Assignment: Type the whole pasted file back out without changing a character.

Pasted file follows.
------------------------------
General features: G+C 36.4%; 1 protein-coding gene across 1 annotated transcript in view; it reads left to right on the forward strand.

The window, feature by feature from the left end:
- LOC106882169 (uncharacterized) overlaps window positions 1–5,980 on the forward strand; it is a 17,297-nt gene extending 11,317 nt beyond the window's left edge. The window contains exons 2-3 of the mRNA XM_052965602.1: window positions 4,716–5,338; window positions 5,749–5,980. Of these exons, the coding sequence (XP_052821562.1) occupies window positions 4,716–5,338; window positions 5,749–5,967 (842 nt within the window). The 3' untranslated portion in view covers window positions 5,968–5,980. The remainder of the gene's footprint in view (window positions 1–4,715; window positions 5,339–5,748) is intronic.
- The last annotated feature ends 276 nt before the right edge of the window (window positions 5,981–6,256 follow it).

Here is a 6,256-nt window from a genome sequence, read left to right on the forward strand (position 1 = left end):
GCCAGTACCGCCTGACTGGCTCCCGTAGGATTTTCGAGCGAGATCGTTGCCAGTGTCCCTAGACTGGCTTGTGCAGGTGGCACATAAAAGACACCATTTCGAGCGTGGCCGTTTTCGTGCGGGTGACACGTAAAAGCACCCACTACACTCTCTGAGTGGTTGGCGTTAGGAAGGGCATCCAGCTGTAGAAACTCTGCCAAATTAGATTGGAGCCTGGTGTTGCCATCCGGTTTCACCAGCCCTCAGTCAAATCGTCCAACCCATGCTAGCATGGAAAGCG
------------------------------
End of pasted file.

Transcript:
General features: G+C 36.4%; 1 protein-coding gene across 1 annotated transcript in view; it reads left to right on the forward strand.

The window, feature by feature from the left end:
- LOC106882169 (uncharacterized) overlaps window positions 1–5,980 on the forward strand; it is a 17,297-nt gene extending 11,317 nt beyond the window's left edge. The window contains exons 2-3 of the mRNA XM_052965602.1: window positions 4,716–5,338; window positions 5,749–5,980. Of these exons, the coding sequence (XP_052821562.1) occupies window positions 4,716–5,338; window positions 5,749–5,967 (842 nt within the window). The 3' untranslated portion in view covers window positions 5,968–5,980. The remainder of the gene's footprint in view (window positions 1–4,715; window positions 5,339–5,748) is intronic.
- The last annotated feature ends 276 nt before the right edge of the window (window positions 5,981–6,256 follow it).

Here is a 6,256-nt window from a genome sequence, read left to right on the forward strand (position 1 = left end):
GCCAGTACCGCCTGACTGGCTCCCGTAGGATTTTCGAGCGAGATCGTTGCCAGTGTCCCTAGACTGGCTTGTGCAGGTGGCACATAAAAGACACCATTTCGAGCGTGGCCGTTTTCGTGCGGGTGACACGTAAAAGCACCCACTACACTCTCTGAGTGGTTGGCGTTAGGAAGGGCATCCAGCTGTAGAAACTCTGCCAAATTAGATTGGAGCCTGGTGTTGCCATCCGGTTTCACCAGCCCTCAGTCAAATCGTCCAACCCATGCTAGCATGGAAAGCG